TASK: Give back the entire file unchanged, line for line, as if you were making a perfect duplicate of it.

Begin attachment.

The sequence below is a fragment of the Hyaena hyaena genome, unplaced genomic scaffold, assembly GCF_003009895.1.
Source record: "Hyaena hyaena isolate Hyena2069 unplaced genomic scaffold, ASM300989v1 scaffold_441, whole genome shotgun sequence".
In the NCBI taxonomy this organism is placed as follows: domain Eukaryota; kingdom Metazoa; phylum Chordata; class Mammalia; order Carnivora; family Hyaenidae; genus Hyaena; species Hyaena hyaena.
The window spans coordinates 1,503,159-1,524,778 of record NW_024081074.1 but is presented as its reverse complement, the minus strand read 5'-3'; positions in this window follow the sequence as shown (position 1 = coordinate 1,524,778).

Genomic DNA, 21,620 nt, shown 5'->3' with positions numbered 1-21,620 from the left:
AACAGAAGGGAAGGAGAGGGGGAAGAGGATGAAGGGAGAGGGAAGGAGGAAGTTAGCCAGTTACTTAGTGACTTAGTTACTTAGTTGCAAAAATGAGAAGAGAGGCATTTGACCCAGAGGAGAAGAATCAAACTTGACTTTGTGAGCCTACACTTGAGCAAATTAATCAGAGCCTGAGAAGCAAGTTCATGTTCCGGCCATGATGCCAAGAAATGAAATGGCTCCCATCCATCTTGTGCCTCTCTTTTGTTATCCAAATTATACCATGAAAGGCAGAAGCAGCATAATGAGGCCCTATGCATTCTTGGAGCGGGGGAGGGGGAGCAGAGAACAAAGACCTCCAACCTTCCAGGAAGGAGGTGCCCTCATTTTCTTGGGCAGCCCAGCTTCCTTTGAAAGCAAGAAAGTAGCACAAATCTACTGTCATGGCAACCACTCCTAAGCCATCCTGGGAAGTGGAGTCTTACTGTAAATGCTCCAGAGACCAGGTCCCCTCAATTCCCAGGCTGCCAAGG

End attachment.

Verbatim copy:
The sequence below is a fragment of the Hyaena hyaena genome, unplaced genomic scaffold, assembly GCF_003009895.1.
Source record: "Hyaena hyaena isolate Hyena2069 unplaced genomic scaffold, ASM300989v1 scaffold_441, whole genome shotgun sequence".
In the NCBI taxonomy this organism is placed as follows: domain Eukaryota; kingdom Metazoa; phylum Chordata; class Mammalia; order Carnivora; family Hyaenidae; genus Hyaena; species Hyaena hyaena.
The window spans coordinates 1,503,159-1,524,778 of record NW_024081074.1 but is presented as its reverse complement, the minus strand read 5'-3'; positions in this window follow the sequence as shown (position 1 = coordinate 1,524,778).

Genomic DNA, 21,620 nt, shown 5'->3' with positions numbered 1-21,620 from the left:
AACAGAAGGGAAGGAGAGGGGGAAGAGGATGAAGGGAGAGGGAAGGAGGAAGTTAGCCAGTTACTTAGTGACTTAGTTACTTAGTTGCAAAAATGAGAAGAGAGGCATTTGACCCAGAGGAGAAGAATCAAACTTGACTTTGTGAGCCTACACTTGAGCAAATTAATCAGAGCCTGAGAAGCAAGTTCATGTTCCGGCCATGATGCCAAGAAATGAAATGGCTCCCATCCATCTTGTGCCTCTCTTTTGTTATCCAAATTATACCATGAAAGGCAGAAGCAGCATAATGAGGCCCTATGCATTCTTGGAGCGGGGGAGGGGGAGCAGAGAACAAAGACCTCCAACCTTCCAGGAAGGAGGTGCCCTCATTTTCTTGGGCAGCCCAGCTTCCTTTGAAAGCAAGAAAGTAGCACAAATCTACTGTCATGGCAACCACTCCTAAGCCATCCTGGGAAGTGGAGTCTTACTGTAAATGCTCCAGAGACCAGGTCCCCTCAATTCCCAGGCTGCCAAGG